What Does “Believe” or “Good Faith” Mean to Directors in an HOA or Condo?

Here is a followup question about the good faith of board members.

As I know you’re very keyed in with HOA law, I was hoping that you might be willing to give me a tiny bit of direction on a pretty generic issue:

 Corp Code Section 7231.  (a) A director shall perform the duties of a director, including duties as a member of any committee of the board upon which the director may serve, in good faith, in a manner such director believes to be in the best interests of the corporation and with such care, including reasonable inquiry, as an ordinarily prudent person in a like position would use under similar circumstances.

Could that mean that a director could “believe” it is in the best interest of the corporation for that director to lie to a member about evidence or make an effort to avoid seeing certain evidence, if he thinks that it would financially hurt the corporation?  How is the referenced “good faith” defined … is that to the corporate entity or to the members?

This is a tricky question. The key word is “believe”. If a director truly believes that he or she is acting in the best interest of the association, then whatever he or she does short of breaking a law or intentionally causing harm, it is possible that he or she would be protected by this law. However note the connector “and”, meaning the “belief” must be in good faith and involve reasonable inquiry.

So if a board member purposely avoided inquiry, or as I said acted intentionally to cause harm to another, the other two elements would be missing and any “claimed belief” would not save the director.

So I could say “no”, the law does not mean a director can or should lie. But different people mean and say things that sometimes are not correct. Someone could tell me someone else lied and that person might tell me they did not “lie”. Example: Board member says the association does not have enough money for “X” and the owner wants “X” and knows that the board could choose to spend money for “X”. Is that a “lie”? Not really, if “X” is not within the budget. But technically, there is money for “X” – it is just that something else would have to go. So one might call it a “lie” when there is a rational explanation for stating what is said.

So, I do not know how to answer this definitively because I am not in the director’s position or any other owner’s position for that matter and do not know all of the facts. I am certainly not in favor of lying to people, but there are many ways to present facts or prepare strategies and sometimes owners get upset about what is said, or what is not said. Owners cannot always be told everything because some knowledge if not protected by confidential privileges may jeopardize the association’s position in litigation or any given situation that requires more research or investigation.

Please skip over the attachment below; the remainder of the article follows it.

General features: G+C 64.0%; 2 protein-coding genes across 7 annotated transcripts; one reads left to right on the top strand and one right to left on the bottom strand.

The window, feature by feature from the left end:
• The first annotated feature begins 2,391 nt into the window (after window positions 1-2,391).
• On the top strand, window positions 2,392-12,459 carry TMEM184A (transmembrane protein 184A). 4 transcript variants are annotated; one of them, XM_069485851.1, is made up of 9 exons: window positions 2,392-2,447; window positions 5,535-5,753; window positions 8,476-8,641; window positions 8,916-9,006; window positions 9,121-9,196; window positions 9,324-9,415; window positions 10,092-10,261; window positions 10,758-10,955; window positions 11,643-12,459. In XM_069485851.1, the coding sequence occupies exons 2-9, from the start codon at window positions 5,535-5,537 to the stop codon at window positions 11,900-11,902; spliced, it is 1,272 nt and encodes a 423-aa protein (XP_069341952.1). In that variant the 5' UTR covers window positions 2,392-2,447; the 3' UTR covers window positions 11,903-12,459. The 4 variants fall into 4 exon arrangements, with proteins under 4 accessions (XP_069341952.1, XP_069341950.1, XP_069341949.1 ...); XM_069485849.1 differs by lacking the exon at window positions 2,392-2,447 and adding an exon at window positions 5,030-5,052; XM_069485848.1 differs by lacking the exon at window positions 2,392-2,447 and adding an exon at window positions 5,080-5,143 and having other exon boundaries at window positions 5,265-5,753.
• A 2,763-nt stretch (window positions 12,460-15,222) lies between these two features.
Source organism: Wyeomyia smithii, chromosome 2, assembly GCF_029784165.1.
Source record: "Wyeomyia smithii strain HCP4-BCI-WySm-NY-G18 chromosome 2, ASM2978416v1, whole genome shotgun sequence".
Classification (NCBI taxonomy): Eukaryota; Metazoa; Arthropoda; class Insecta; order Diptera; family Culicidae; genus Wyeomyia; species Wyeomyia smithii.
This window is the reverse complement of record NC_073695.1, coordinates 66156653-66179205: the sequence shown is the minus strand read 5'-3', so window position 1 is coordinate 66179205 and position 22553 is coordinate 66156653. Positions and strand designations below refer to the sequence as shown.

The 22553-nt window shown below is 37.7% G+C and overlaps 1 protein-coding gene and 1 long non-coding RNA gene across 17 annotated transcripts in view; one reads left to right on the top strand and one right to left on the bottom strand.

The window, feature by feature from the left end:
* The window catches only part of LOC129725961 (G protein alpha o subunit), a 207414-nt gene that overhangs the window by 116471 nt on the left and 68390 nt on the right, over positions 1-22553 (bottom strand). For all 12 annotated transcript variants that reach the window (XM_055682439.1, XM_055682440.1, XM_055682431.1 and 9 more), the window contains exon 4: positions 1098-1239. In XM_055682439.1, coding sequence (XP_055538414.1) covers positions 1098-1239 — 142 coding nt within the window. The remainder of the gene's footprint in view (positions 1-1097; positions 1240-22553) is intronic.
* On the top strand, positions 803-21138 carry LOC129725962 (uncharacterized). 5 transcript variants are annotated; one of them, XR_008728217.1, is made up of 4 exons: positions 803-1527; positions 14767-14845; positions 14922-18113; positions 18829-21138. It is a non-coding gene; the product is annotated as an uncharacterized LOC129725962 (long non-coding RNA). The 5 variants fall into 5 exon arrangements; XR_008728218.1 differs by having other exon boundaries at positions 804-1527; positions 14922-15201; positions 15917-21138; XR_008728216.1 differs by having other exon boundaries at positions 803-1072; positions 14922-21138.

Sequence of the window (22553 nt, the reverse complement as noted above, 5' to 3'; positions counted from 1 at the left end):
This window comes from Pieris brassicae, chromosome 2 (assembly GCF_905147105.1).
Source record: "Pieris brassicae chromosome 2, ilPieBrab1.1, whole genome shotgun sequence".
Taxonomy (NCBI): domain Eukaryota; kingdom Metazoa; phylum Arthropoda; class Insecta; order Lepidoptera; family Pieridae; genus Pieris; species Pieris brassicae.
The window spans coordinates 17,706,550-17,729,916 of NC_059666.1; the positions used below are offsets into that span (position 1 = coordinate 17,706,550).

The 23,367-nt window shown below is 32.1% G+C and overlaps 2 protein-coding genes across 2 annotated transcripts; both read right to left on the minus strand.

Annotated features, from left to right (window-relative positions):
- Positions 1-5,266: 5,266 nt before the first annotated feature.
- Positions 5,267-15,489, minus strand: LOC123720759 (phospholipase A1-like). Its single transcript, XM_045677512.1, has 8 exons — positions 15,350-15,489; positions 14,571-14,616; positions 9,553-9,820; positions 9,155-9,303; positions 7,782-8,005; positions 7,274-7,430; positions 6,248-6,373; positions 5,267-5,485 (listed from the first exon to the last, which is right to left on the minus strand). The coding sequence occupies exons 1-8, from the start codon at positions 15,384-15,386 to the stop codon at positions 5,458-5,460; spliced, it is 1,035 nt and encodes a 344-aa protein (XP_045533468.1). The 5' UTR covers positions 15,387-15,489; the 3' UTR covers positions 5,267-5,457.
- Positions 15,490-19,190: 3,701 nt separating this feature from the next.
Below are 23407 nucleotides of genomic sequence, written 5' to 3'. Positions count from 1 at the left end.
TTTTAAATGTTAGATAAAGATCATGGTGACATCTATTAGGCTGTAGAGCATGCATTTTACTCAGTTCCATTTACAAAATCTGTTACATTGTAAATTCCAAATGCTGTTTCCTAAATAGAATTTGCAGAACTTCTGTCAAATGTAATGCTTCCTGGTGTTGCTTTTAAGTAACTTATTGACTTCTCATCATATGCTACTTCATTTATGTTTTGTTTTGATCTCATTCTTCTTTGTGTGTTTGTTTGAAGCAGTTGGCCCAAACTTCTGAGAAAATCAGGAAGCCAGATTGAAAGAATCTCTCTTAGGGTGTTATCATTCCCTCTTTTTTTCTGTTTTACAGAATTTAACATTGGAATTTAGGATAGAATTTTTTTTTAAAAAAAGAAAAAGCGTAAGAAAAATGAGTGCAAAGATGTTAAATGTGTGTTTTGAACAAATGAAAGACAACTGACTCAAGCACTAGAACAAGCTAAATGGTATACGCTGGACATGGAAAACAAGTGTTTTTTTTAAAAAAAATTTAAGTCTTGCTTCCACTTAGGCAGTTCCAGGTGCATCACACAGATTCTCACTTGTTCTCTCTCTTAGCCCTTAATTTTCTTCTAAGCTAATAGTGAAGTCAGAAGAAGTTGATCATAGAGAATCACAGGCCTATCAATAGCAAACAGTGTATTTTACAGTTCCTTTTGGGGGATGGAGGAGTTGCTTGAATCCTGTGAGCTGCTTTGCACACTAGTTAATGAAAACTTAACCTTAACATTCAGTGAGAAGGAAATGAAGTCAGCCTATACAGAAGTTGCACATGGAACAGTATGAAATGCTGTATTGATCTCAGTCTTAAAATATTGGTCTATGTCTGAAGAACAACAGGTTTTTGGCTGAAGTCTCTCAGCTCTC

When asked for my opinion, it is hard to be definitive until I know more of the facts, and can understand both perspectives, except to say that people – and board members – should not lie. And the statute cited does not intend to be protection for people that do.

 If I only know one side, then I have to qualify my answers. That’s just the way it is.

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5 Responses to What Does “Believe” or “Good Faith” Mean to Directors in an HOA or Condo?
  1. Dale Beckes
    November 20, 2009 | 3:00 pm

    Might acting in “good faith” include a Board member who is also a member of a committee (architectural in this case) that is making a decision that benefits that person, include the responsibility to remove one’s self from that decision making?

    • Beth Grimm
      November 30, 2009 | 12:31 am

      Definitely yes!

  2. Linda Lai
    November 28, 2009 | 9:42 pm

    Would reasonable inquiry mean or include legal advice? What if the board never gets legal advice?

    • Beth Grimm
      November 30, 2009 | 12:20 am

      “Reasonable inquiry” means consulting the right kind of expert or authority on matters for which the Board needs information but lacks the requisite expertise to make a determination or take action. Example 1: consulting a pool construction contractor with knowledge about the right kind of drain modification needed to satisfy the requisites of the Virginia Graeme Baker Swimming Pool Act. Example 2: consulting a knowledgeable attorney for advice if someone in an HOA makes a request for an accomodation for a disability and the request will be detrimental to other owners in some way, and the board does not know what is the best (and legal) response.

      • Linda Lai
        November 30, 2009 | 5:02 am

        This is a very good answer and greatly appreciated.
        Linda